I'm asexual and I'm kind of terrified of future relationships I might have because I have no idea how much sexual attraction matters to people in relationships or how often people normally expect to have sex and I don't want to force myself to have sex just to keep a relationship. I know this is probably a very case by case question, but how much does sexual attraction matter and how often do people expect to have sex with a partner?

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Telecaster68

Sexual attraction matters a lot - to most sexual people, it's as an important way of sharing, and bonding, and communicating with their partner as conversation, but far more visceral and intense. Sexuals who get withdrawn over the lack of sex aren't sulking, they're feeling hurt, rejected and distanced from a partner who doesn't share their desire for sex with them. It's most definitely not just about getting off - that's a fairly small part of it. A better way to frame the effect of not having sex in a relationship is like not having conversation. It's that important.

 

As to frequency: every couple is different, and frequency varies across time within the same couple depending on circumstances - there's no single 'correct' figure. However, according to the Kinsey Institute, which has collected data from thousands of couples over decades, the broadbrush frequency is that couples in their 20s tend to have sex 2-3 times a week, in their 30s it's 1-2 a week. 40s: 2-3 times a month, and then decreasing in the same kind of pattern, but most couples do have some kind of sex life for as long as they're able. Mostly, they'd still want to if they could though.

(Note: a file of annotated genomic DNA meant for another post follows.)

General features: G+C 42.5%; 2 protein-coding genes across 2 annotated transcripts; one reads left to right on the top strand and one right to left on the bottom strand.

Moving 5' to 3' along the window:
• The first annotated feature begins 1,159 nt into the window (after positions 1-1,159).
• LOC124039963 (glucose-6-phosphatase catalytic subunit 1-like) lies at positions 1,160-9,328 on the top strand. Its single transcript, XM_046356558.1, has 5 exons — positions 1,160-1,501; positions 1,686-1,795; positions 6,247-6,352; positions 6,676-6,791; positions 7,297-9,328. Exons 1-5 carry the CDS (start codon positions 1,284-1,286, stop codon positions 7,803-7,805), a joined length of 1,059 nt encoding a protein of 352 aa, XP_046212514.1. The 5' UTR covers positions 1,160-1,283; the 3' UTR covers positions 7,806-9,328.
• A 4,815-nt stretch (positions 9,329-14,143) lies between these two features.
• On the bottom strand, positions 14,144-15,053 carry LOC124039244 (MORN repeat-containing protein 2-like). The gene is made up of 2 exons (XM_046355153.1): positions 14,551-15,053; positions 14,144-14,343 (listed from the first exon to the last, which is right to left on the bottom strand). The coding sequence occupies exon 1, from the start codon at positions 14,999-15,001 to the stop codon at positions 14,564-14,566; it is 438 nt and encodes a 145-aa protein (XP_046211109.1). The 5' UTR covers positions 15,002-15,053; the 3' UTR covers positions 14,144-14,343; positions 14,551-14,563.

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Human0id

 

I don't want to read all the answers, but I have one short question. Does the penis no get up at all?

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roland.o
7 hours ago, Human0id said:

I don't want to read all the answers

Well, you could at least read the FAQ before posting that kind of question. "Arousal" is the second topic in the Overview:

https://www.asexuality.org/?q=overview.html

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Human0id

Okay, sorry

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MrDane
On 1/18/2019 at 10:02 AM, Telecaster68 said:

Sexual attraction matters a lot - to most sexual people, it's as an important way of sharing, and bonding, and communicating with their partner as conversation, but far more visceral and intense. Sexuals who get withdrawn over the lack of sex aren't sulking, they're feeling hurt, rejected and distanced from a partner who doesn't share their desire for sex with them. It's most definitely not just about getting off - that's a fairly small part of it. A better way to frame the effect of not having sex in a relationship is like not having conversation. It's that important.

 

As to frequency: every couple is different, and frequency varies across time within the same couple depending on circumstances - there's no single 'correct' figure. However, according to the Kinsey Institute, which has collected data from thousands of couples over decades, the broadbrush frequency is that couples in their 20s tend to have sex 2-3 times a week, in their 30s it's 1-2 a week. 40s: 2-3 times a month, and then decreasing in the same kind of pattern, but most couples do have some kind of sex life for as long as they're able. Mostly, they'd still want to if they could though.

 

 

Excactly, @Telecaster68 ! ...and we feel sad, when our best friend don’t want to play with us. Not That much or ever! 

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Apostle
On 1/18/2019 at 5:27 AM, Theoretically said: